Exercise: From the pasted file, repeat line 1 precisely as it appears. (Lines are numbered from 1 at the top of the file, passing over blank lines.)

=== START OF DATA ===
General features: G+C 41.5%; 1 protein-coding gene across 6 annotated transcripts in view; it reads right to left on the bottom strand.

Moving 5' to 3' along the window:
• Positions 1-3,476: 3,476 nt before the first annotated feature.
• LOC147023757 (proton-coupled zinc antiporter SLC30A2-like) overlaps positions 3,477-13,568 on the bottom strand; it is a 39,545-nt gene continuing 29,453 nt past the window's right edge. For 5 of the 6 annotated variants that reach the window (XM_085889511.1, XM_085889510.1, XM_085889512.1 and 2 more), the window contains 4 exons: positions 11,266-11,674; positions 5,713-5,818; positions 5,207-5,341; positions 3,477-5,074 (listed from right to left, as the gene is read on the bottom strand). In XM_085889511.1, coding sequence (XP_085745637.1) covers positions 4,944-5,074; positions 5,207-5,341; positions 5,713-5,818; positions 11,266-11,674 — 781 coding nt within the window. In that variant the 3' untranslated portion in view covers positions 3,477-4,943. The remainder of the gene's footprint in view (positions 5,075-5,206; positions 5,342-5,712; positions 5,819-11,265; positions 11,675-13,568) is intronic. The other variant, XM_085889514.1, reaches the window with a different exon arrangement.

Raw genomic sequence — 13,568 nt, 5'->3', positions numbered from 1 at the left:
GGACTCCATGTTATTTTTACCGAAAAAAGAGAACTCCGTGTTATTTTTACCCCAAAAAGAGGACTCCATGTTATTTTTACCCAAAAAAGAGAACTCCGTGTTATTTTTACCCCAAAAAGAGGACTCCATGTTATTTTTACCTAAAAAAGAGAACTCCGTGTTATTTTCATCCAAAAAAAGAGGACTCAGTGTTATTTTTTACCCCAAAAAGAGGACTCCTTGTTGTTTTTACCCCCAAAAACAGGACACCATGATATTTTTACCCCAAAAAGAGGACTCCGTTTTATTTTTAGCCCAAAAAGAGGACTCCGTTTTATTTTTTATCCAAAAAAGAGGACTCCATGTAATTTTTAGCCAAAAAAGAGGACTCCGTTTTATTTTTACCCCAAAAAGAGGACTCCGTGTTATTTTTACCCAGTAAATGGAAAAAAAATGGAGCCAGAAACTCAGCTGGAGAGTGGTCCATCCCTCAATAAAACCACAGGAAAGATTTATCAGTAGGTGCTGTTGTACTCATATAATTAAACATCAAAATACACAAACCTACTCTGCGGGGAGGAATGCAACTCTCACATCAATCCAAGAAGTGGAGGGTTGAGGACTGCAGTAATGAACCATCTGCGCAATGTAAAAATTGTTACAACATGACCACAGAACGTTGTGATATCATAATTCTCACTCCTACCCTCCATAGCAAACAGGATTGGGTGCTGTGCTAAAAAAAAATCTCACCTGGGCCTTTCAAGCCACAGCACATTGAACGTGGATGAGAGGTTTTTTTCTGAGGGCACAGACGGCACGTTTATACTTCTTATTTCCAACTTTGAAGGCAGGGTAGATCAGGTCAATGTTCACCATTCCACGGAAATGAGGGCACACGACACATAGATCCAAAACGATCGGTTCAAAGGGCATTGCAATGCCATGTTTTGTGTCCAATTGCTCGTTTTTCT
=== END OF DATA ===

General features: G+C 41.5%; 1 protein-coding gene across 6 annotated transcripts in view; it reads right to left on the bottom strand.